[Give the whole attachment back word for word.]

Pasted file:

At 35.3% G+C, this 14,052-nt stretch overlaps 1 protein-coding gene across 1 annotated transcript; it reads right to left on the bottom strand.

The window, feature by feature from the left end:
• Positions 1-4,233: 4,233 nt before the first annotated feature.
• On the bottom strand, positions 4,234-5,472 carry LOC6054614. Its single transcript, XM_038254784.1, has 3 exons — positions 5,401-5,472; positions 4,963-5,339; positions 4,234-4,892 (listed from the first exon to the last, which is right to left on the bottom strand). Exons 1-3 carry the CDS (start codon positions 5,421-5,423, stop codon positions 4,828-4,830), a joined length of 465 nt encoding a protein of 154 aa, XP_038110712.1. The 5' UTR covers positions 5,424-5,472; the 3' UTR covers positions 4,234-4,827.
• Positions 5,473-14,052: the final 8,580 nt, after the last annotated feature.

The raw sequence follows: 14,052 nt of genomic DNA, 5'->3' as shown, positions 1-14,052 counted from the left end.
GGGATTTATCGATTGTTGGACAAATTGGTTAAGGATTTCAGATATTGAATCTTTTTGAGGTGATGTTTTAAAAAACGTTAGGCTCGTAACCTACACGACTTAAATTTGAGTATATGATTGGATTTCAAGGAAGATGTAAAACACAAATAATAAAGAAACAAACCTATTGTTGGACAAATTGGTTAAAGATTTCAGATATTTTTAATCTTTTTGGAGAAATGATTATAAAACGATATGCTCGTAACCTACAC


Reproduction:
At 35.3% G+C, this 14,052-nt stretch overlaps 1 protein-coding gene across 1 annotated transcript; it reads right to left on the bottom strand.

The window, feature by feature from the left end:
• Positions 1-4,233: 4,233 nt before the first annotated feature.
• On the bottom strand, positions 4,234-5,472 carry LOC6054614. Its single transcript, XM_038254784.1, has 3 exons — positions 5,401-5,472; positions 4,963-5,339; positions 4,234-4,892 (listed from the first exon to the last, which is right to left on the bottom strand). Exons 1-3 carry the CDS (start codon positions 5,421-5,423, stop codon positions 4,828-4,830), a joined length of 465 nt encoding a protein of 154 aa, XP_038110712.1. The 5' UTR covers positions 5,424-5,472; the 3' UTR covers positions 4,234-4,827.
• Positions 5,473-14,052: the final 8,580 nt, after the last annotated feature.

The raw sequence follows: 14,052 nt of genomic DNA, 5'->3' as shown, positions 1-14,052 counted from the left end.
GGGATTTATCGATTGTTGGACAAATTGGTTAAGGATTTCAGATATTGAATCTTTTTGAGGTGATGTTTTAAAAAACGTTAGGCTCGTAACCTACACGACTTAAATTTGAGTATATGATTGGATTTCAAGGAAGATGTAAAACACAAATAATAAAGAAACAAACCTATTGTTGGACAAATTGGTTAAAGATTTCAGATATTTTTAATCTTTTTGGAGAAATGATTATAAAACGATATGCTCGTAACCTACAC